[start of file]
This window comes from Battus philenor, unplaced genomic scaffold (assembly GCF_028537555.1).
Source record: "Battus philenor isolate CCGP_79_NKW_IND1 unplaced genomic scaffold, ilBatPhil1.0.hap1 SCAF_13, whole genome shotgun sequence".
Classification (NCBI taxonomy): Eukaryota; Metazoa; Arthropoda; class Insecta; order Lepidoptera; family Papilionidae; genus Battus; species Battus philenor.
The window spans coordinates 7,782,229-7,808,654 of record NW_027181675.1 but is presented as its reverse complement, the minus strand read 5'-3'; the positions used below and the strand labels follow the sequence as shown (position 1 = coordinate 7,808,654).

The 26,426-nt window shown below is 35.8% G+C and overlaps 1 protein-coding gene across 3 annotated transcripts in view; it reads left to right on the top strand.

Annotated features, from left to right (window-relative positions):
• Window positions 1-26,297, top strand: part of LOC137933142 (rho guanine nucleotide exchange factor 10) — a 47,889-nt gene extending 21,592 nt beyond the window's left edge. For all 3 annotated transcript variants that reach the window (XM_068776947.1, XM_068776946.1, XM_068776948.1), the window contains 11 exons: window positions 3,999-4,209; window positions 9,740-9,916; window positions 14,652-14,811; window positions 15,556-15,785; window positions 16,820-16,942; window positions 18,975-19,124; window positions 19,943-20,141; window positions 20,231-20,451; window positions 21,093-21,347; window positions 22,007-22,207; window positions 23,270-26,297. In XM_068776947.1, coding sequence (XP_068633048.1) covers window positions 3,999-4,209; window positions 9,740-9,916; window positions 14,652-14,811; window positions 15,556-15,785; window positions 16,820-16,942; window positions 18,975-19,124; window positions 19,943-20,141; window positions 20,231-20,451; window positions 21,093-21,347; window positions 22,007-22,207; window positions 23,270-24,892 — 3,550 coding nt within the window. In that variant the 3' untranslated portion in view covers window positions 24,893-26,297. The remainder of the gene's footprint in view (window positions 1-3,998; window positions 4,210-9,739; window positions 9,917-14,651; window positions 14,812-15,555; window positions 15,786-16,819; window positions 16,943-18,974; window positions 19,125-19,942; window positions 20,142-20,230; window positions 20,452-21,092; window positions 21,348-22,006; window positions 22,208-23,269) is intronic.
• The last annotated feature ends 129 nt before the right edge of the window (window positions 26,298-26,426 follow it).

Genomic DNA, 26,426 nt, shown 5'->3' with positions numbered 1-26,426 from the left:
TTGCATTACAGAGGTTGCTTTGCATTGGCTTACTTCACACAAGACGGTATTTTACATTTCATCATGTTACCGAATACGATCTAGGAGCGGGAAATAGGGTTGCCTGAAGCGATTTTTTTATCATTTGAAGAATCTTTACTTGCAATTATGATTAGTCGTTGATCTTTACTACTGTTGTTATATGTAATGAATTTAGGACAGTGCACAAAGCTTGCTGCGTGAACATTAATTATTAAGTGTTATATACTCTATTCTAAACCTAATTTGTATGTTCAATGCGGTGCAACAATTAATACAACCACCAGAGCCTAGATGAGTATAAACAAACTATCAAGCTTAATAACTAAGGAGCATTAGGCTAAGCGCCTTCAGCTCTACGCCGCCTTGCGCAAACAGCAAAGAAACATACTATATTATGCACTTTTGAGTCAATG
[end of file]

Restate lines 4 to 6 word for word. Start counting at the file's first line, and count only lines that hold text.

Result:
The window spans coordinates 7,782,229-7,808,654 of record NW_027181675.1 but is presented as its reverse complement, the minus strand read 5'-3'; the positions used below and the strand labels follow the sequence as shown (position 1 = coordinate 7,808,654).

The 26,426-nt window shown below is 35.8% G+C and overlaps 1 protein-coding gene across 3 annotated transcripts in view; it reads left to right on the top strand.

Annotated features, from left to right (window-relative positions):